In Windows, all processes are listed in the Task Manager. Among the processes that use the most resources, some are useful, while others run unnecessarily in the background. So, which processes can you easily eliminate to increase the speed of your PC? We’ll show you 20 processes that your PC doesn’t need.
We’ve divided the processes into 5 categories: quick starters, software updates, processes from hardware manufacturers, software processes and Windows processes. For each of these, you’ll find a short explanation.
First, you’ll need to access Task Manager. Do this by going to Control Panel> All Control Panel Items> Performance Information and Tools> Advanced Tools> Open Task Manager. Alternatively, press CTRL + ALT + DEL and click on Task Manager.
Then, click on the tab that says Processes.
Quickstarters preload parts of a program in case the user wants to open the program later. If you don’t open and close these programs often, however, the process can be eliminated.
- reader_sl.exe is a part of Adobe Reader and stands for Adobe Acrobat Speed Launcher. It speeds up the launch of the reader, but isn’t actually necessary.
- jqs.exe accelerates the launch of almost all software that works with Java. The Java Quick Starter isn’t really necessary.
- Osa.exe enables some Microsoft Office programs in Windows XP to launch more quickly and anchors certain Office functions to the start menu. The Office Source Engine may be of interest to regular Office users, but probably not to others.
- soffice.exe fulfills the same purpose as Osa.exe, but for the Office packages StarOffice and OpenOffice.
Update managers periodically check whether a new version of the program is available. To save memory, you can change the update options in the program and regularly look for updates when you open it. In the meantime, you can simply end these processes.
- AdobeARM.exe belongs to Adobe Acrobat and Adobe Reader. The process runs in the background and checks for updates to Adobe products.
- AAM Update Notifier.exe comes with Adobe Creative Suite products. The process manages updates for multiple Adobe programs.
- Jusched.exe actually stands for Java Update Scheduler. Once a month, the process checks whether there is a new update for Java, which is quite infrequent for a process that’s always running.
- DivXUpdate.exe runs in the background and checks for updates to DivX Plus. You can simply terminate the updater; it launches automatically when you open any DivX program.
Processes from hardware manufacturers
Hardware manufacturers generally supply the appropriate software and drivers for their devices. Many nice additional features are automatically added on the computer, but in most cases they’re not used very often.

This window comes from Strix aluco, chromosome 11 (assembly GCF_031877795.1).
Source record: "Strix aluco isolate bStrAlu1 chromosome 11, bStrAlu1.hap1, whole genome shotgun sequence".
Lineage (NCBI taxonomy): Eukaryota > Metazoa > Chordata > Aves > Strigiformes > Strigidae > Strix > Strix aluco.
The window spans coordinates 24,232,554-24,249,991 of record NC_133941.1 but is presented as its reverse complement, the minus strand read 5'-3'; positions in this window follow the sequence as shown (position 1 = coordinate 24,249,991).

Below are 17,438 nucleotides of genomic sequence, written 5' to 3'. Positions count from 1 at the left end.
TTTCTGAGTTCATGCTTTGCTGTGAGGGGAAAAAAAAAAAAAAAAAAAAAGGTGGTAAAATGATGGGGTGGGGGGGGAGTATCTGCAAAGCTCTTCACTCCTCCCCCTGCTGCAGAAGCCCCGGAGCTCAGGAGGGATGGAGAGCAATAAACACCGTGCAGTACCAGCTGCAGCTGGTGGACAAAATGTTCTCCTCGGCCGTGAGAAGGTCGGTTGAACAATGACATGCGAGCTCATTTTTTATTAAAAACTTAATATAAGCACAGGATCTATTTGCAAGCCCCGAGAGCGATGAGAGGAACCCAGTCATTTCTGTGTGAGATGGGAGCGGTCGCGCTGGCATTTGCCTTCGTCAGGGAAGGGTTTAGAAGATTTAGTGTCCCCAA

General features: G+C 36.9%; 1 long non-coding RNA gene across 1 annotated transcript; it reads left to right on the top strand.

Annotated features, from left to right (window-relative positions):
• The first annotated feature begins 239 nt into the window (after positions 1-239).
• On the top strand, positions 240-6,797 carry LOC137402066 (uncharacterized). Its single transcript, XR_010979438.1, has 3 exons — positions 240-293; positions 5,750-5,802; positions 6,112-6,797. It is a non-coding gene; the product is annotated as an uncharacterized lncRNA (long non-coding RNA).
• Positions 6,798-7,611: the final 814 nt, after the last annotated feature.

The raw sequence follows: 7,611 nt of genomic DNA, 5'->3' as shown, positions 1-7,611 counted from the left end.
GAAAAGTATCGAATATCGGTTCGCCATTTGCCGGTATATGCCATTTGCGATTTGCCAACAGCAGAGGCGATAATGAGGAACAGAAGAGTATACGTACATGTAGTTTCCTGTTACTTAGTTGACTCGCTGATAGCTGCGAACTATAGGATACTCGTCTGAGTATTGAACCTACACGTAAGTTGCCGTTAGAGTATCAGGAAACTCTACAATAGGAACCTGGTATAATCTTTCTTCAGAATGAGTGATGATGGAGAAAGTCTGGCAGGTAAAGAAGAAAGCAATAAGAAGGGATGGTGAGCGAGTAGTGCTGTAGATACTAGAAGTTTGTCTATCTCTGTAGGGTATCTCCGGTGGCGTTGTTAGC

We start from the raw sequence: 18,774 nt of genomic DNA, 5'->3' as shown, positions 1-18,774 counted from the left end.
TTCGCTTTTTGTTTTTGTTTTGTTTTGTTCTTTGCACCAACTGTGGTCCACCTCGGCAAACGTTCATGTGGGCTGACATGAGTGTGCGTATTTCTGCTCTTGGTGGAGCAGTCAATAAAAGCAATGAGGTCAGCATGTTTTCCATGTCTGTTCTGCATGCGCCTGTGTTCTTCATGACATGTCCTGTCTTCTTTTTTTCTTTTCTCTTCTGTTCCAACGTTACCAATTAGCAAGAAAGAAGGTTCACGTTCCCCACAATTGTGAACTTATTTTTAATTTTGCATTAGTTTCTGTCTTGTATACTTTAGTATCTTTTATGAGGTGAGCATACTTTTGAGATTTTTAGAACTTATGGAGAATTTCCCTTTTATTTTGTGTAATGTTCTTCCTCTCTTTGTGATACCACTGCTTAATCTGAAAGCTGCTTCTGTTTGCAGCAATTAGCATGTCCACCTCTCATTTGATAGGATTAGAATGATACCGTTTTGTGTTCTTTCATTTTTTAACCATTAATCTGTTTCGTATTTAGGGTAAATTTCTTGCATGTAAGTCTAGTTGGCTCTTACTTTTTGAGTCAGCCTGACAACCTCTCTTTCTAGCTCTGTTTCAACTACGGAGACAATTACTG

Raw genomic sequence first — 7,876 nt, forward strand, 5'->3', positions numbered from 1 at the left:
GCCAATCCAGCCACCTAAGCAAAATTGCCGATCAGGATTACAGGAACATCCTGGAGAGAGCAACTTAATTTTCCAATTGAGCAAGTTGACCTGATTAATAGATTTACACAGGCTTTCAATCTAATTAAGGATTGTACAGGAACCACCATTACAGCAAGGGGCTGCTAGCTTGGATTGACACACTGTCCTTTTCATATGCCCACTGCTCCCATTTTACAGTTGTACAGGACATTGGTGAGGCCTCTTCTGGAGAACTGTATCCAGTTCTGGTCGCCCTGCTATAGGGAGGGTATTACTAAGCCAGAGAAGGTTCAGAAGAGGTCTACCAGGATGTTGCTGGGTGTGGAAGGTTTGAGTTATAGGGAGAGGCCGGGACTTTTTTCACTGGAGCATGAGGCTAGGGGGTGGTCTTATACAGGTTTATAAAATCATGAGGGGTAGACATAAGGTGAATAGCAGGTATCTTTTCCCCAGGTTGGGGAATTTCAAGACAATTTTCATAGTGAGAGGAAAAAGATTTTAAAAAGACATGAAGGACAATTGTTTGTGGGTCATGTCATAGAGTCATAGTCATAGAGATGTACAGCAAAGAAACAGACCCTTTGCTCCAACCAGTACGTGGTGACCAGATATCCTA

- NeroCheck.exe searches for drivers that could trigger conflicts with Nero Express, Nero, and NeroVision Express. You can also start this service manually if necessary.
- HKCMD.exe accompanies Intel hardware. The process allows the user to allocate any function to the keys, but also often leads to a sluggish system.
- atiptaxx.exe/ati2evxx.exe comes with ATI video card drivers. The processes provide faster access to the graphics card settings on the taskbar or individual keys.
- RAVCpl64.exe stands for Realtek HD Audio Manager. The process detects which audio devices are connected to your computer, including headphones or a microphone. Conveniently, the devices are also recognized without the process and will run anyway.
- Nwiz.exe usually accompanies a NVIDIA graphics card. Anyone who uses NVIDIA nView functions needs the process. but it’s otherwise unnecessary.
- CCC.exe stands for ATI Catalyst Control Center. For gamers and users with higher demands for the graphic settings on their PC, this is certainly interesting; for everyone else, it’s not necessary.
- SynTPEnh.exe is used on many laptops and has drivers for touchpads, but Windows can provide these too. In addition, Synaptics TouchPad Enhancements is a known solution for stability problems.
In addition to updates, many programs offer useful and less useful services in the background. Anyone can decide for themselves whether they really need a button for each application in the start menu.
- winampa.exe places Winamp to the right at the bottom of the taskbar and makes sure that no other programs with media content are linked.
- iTunesHelper.exe/iPodService.exe works in the background for iTunes and QuickTime. If the process runs without these programs, it can be stopped safely – iTunes starts it automatically if needed.
- OSPPSVC.exe comes with Microsoft Office 2010. The Office Software Protection Platform verifies that Office still has a valid licence.
Windows also comes with a number of interesting, yet resource-intensive processes. Decide for yourself what to make of them.
- Sidebar.exe makes the practical widgets on Windows 7 and Vista possible, but also eats up a lot of memory. Anyone who doesn’t use the widgets can stop Sidebar.exe.
- wmpnetwk.exe searches the network for media files in order to populate them into Windows Media Player. If you don’t use the media player, or don’t want to search for new files, you can stop the service.
Here, you can find more processes and explanations
If you have more questions about processes and their functions, you can also consult various databases. Please note, most databases are compiled by users, so you should always consult multiple sources.
- I am not a geek – about processes and their dangers
- Neubert – with less content, and no search function
- Searchtasks – with search function and recommendations on processes